Pictures are very powerful. It is said that when Turner painted “Slavers throwing overboard the dead and dying — typhon coming on" he was assisting the abolitionist cause. Equally there are many pictures that have inspired people to do more than they would ever thought possible. And these can be word pictures as well: “we shall defend our Island, whatever the cost may be, we shall fight on the beaches...”

My suggestion is that it is your job to paint a picture (in words or colours or both) of where you expect your team and organisation to be once the storm has passed. It is our view that having such a palpable vision will help you and your colleagues weather the storm and emerge stronger on the other side.

What is in your picture?

Thursday, 16 February 2012

Tender: Create amazing leaders in a day!

Advanced Leadership Skills Training Course

Blankpolis City Council invites organisations to provide a quotation for delivering a one day “Advanced Leadership Skills” for senior managers in the ‘Making a Positive Difference’ Directorate (for 26 delegates).

Learning outcomes: by the end of the workshop delegates will
  • Refresh current skills.
  • Be able to develop their empathy, trust, strategic insight, communication, candour, resilience, patience, ethics, personal hygiene and time management skills.
  • Move to higher level leadership skills to engage, influence and/or reach agreement or compromise without upsetting anyone including local councillors, community activists and the Daily Mail.
  • Use more creative leadership techniques (including juggling, high wire walking, appropriate clowning about and diving into a bucket from 20m high).
  • Handle awkward situations such as having to be candid and self-disclosing about leadership with a group of relative strangers in a crowded room.
  • Present confidently to large or small groups, using videoed role play with detailed feedback for each delegate.
  • Lead with style, flair and presence (via intravenous transfusion).
  • Practise a range of techniques.
OK. I admit it, this is not a real tender specification. But it is fairly closely based upon one I saw today asking for a one day course in advanced facilitation skills for sixteen people. Speaking as someone who has spent most of his adult life honing his facilitation skills (and I am still learning loads), the advert roused me (shall we say) to create this parody.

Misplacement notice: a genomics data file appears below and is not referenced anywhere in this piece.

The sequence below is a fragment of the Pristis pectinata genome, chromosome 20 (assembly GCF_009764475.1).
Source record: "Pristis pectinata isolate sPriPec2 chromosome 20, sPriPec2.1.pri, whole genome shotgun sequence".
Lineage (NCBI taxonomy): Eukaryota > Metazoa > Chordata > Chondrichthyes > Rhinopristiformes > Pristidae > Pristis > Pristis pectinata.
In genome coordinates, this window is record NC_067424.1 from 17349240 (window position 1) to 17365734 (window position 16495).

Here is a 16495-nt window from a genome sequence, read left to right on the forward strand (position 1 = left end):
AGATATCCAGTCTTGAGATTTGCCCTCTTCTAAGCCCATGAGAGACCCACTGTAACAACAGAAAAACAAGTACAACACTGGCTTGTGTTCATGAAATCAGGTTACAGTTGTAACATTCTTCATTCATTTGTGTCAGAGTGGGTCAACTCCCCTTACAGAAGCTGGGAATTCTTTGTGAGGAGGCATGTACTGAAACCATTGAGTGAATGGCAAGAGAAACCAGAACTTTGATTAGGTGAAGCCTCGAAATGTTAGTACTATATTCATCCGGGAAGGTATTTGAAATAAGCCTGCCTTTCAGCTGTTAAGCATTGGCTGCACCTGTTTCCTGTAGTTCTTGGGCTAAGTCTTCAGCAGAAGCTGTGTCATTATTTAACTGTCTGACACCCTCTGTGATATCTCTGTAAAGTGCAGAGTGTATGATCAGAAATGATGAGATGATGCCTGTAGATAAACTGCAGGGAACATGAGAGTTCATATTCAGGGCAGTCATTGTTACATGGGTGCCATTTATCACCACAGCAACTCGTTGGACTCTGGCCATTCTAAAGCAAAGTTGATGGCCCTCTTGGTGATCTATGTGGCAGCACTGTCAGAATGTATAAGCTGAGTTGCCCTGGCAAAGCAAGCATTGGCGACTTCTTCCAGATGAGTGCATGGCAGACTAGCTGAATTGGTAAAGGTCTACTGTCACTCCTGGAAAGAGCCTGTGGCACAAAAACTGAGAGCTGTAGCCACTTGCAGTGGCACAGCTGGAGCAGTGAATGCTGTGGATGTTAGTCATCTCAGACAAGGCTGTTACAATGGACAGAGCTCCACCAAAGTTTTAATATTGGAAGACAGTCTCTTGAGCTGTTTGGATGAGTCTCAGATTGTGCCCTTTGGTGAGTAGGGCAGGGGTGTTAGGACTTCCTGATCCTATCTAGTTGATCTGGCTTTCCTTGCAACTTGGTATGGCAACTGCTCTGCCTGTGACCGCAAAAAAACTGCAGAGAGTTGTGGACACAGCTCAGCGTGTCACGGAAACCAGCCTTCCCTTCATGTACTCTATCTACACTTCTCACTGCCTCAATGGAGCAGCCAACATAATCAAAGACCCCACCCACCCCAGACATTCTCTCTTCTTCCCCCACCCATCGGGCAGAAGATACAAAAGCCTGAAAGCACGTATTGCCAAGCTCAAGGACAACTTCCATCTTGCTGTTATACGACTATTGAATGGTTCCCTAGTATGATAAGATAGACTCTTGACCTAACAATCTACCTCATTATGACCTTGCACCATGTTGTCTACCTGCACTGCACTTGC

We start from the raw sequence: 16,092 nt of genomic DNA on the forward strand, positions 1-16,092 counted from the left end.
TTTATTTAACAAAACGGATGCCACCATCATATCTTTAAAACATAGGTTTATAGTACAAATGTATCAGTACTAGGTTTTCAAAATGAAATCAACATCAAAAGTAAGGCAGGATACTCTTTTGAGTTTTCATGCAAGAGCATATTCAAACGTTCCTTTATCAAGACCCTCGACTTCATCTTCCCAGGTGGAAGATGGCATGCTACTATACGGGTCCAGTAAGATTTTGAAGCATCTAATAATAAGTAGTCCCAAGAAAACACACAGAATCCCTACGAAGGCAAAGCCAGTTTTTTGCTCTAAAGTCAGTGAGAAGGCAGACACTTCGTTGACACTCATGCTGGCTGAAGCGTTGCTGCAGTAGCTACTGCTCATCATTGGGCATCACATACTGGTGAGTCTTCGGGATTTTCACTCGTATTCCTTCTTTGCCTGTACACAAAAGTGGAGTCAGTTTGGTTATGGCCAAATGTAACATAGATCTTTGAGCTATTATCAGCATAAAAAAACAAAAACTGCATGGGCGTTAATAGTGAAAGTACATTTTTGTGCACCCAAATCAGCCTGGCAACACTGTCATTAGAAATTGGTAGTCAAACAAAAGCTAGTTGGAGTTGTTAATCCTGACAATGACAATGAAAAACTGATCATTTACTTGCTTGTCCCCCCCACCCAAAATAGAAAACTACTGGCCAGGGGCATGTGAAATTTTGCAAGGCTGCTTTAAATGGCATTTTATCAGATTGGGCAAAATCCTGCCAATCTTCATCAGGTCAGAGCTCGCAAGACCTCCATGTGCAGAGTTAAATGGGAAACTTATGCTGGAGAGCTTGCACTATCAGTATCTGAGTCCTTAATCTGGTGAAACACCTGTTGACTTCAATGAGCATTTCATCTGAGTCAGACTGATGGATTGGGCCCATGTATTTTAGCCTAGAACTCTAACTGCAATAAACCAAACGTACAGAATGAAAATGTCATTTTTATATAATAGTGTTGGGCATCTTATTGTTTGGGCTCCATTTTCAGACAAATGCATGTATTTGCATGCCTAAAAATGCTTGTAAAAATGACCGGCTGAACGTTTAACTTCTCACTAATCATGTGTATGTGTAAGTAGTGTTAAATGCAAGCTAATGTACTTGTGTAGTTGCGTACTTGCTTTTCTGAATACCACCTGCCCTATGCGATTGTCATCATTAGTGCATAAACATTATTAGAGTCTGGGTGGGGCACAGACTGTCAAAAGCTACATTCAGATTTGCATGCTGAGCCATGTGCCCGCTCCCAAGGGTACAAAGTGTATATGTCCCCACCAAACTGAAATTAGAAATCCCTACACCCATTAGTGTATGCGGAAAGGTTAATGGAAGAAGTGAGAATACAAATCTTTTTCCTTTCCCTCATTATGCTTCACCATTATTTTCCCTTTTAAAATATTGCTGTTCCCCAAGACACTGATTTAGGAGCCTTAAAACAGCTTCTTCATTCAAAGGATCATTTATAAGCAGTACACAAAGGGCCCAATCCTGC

But it also saddens me as well. Here is a large public authority, needing to help some key people become better facilitators but all that the budgets will allow is a one day course... In my view, more than a quart is being poured into a pint pot. 

And in the end, will value for money be achieved? Resources are tight I know. But, is this the answer?

What do you think?

Sunday, 5 February 2012


There has been a rather irritating trend on Twitter of late to list the day of the year in this format. I am really not sure why. It feels rather intrusive - as if we counting out the year already. And we have only just begun it.

This is especially irritating to me as I made a resolution at New Year: I have resolved to live life in 2012 in a way that means it doesn't zip by in the way that 2011 did! I am not sure how to go about doing this. But one thing for sure - I do not intend to count the days of the year out!

In this context, I came across an interesting article the other day which was referred to me by someone who was on a leadership programme that I ran last year (thank you Chris). The article can be found by clicking here. It is called:

Making our minds more agile - The implications of 'thinking fast and slow' (written by Daniel Kahneman)

It is a great article and I commend it to you.

One of the messages I took away from it was the importance of both kinds of thinking. Yes there are times when leaders need to think fast, on their feet, intuitively. But there are also times when we need to go a little bit slower and think in longer loops. The article says we also need to think about our thinking too.

So maybe this is part of my solution to ensuring this year does not rattle by... I need to make time to think slowly, to mull, to cogitate and chew the fat. Sometimes I don't give myself enough time to do this...

Do you?

Wednesday, 1 February 2012

Ten questions for potential police and crime commissioners

Guardian Public published my article on this a couple of days ago - and you can read it here:

If you would like to respond to the article (as the Guardian article is not open to comments) - please post them below. I, and perhaps others, will be interested to read what you say. Thanks